A Not necessarily. Fair trade bananas in Switzerland, for example, don't sell for any more than the conventional products. …

The rest of this article is only available to active members of Questia

Already a member? Log in now.

Notes for this article

Add a new note
If you are trying to select text to create highlights or citations, remember that you must now click or tap on the first word, and then click or tap on the last word.
One moment ...
Default project is now your active project.
Project items

Items saved from this article

This article has been saved
Highlights (0)
Some of your highlights are legacy items.

Highlights saved before July 30, 2012 will not be displayed on their respective source pages.

You can easily re-create the highlights by opening the book page or article, selecting the text, and clicking “Highlight.”

Citations (0)
Some of your citations are legacy items.

Any citation created before July 30, 2012 will labeled as a “Cited page.” New citations will be saved as cited passages, pages or articles.

We also added the ability to view new citations from your projects or the book or article where you created them.

Notes (0)
Bookmarks (0)

You have no saved items from this article

Project items include:
  • Saved book/article
  • Highlights
  • Quotes/citations
  • Notes
  • Bookmarks
Notes
Cite this article

Cited article

Style
Citations are available only to our active members.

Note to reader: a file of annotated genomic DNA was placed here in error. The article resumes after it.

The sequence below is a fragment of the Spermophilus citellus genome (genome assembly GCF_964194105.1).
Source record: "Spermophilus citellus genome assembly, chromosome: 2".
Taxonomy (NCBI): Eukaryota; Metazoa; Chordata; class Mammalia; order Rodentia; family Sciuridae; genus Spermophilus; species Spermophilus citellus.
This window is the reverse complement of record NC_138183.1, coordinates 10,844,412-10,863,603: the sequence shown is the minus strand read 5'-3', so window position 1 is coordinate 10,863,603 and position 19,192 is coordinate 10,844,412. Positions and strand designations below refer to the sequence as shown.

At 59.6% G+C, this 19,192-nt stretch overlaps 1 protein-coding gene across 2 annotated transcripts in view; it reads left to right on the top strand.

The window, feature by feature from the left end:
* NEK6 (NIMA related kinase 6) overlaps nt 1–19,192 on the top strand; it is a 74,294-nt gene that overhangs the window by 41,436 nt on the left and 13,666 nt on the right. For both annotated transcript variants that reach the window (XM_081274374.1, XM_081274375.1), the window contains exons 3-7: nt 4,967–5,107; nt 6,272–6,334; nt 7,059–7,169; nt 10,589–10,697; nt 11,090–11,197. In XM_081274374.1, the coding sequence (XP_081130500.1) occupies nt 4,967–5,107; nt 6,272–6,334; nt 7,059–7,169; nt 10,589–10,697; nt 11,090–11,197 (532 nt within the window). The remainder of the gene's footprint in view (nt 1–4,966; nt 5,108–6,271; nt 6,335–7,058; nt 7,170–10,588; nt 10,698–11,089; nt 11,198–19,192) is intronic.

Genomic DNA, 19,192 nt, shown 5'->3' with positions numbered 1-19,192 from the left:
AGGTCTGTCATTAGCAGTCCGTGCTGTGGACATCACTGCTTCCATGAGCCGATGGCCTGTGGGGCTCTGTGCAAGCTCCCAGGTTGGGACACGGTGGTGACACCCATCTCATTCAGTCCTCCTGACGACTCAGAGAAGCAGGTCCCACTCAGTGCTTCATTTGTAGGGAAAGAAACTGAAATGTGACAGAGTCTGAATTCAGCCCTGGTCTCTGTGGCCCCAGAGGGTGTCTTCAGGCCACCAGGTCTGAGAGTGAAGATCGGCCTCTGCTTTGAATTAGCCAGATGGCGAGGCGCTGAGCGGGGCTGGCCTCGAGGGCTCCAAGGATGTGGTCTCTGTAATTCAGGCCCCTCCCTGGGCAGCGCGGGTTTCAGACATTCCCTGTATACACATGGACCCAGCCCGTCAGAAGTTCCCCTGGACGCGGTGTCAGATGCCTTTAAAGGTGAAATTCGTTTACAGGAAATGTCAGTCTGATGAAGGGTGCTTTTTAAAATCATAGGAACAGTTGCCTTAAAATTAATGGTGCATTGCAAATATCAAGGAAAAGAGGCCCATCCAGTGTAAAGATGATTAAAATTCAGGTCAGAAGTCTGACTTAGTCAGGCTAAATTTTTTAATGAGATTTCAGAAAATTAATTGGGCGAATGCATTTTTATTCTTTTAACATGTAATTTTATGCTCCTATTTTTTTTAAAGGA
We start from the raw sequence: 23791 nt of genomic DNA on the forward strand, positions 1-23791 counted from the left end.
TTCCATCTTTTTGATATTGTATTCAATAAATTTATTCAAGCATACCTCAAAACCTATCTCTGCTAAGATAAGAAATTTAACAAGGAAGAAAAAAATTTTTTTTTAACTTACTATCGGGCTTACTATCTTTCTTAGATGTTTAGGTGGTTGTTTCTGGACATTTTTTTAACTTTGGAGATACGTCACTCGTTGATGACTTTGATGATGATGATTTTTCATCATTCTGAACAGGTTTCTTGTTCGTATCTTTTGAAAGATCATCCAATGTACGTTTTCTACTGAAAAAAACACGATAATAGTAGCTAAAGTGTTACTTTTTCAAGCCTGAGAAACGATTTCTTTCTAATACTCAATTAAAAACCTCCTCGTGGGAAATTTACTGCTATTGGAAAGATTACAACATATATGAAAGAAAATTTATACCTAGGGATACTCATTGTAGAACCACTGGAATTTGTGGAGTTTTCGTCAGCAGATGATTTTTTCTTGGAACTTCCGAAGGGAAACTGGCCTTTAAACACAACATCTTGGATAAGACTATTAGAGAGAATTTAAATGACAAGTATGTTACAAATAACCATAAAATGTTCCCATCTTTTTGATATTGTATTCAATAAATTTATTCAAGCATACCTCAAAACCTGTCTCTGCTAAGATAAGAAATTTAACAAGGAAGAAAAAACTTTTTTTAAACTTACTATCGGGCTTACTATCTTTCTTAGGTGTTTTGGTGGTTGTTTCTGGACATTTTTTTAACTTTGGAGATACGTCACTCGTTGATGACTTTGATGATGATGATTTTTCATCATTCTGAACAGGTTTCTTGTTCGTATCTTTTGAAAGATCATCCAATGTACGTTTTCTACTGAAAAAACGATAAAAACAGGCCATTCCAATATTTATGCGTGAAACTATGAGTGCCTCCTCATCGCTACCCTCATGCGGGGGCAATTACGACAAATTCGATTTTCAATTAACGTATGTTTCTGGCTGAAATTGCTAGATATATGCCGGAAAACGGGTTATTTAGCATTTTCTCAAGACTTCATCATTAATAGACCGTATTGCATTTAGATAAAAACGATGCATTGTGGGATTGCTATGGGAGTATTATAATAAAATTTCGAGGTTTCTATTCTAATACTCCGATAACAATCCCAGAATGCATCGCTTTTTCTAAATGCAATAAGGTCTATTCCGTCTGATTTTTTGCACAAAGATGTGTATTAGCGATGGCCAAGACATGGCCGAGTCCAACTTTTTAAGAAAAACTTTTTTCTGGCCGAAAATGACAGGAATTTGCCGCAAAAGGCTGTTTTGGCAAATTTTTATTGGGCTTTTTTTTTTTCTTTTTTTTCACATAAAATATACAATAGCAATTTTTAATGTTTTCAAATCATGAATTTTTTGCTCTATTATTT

Buy instant access to cite pages or passages in MLA, APA and Chicago citation styles.

(Einhorn, 1992, p. 25)

(Einhorn 25)

1. Lois J. Einhorn, Abraham Lincoln, the Orator: Penetrating the Lincoln Legend (Westport, CT: Greenwood Press, 1992), 25, http://www.questia.com/read/27419298.

Cited article

Fair Trade as a Business Model: Don't Look at Fair Trade as a Charity-Treat It as a Business Model, Argues Paola Ghillani, Former Head of the Max Havelaar Fair Trade Organization in Switzerland
Settings

Settings

Typeface
Text size Smaller Larger Reset View mode
Search within

Search within this article

Look up

Look up a word

  • Dictionary
  • Thesaurus
Please submit a word or phrase above.
Print this page

Print this page

Why can't I print more than one page at a time?

Help
Full screen

matching results for page

    Questia reader help

    How to highlight and cite specific passages

    1. Click or tap the first word you want to select.
    2. Click or tap the last word you want to select, and you’ll see everything in between get selected.
    3. You’ll then get a menu of options like creating a highlight or a citation from that passage of text.

    OK, got it!

    Cited passage

    Style
    Citations are available only to our active members.
    Buy instant access to cite pages or passages in MLA, APA and Chicago citation styles.

    "Portraying himself as an honest, ordinary person helped Lincoln identify with his audiences." (Einhorn, 1992, p. 25).

    "Portraying himself as an honest, ordinary person helped Lincoln identify with his audiences." (Einhorn 25)

    "Portraying himself as an honest, ordinary person helped Lincoln identify with his audiences."1

    1. Lois J. Einhorn, Abraham Lincoln, the Orator: Penetrating the Lincoln Legend (Westport, CT: Greenwood Press, 1992), 25, http://www.questia.com/read/27419298.

    Cited passage

    Thanks for trying Questia!

    Please continue trying out our research tools, but please note, full functionality is available only to our active members.

    Your work will be lost once you leave this Web page.

    Buy instant access to save your work.

    Already a member? Log in now.

    Oops!

    An unknown error has occurred. Please click the button below to reload the page. If the problem persists, please try again in a little while.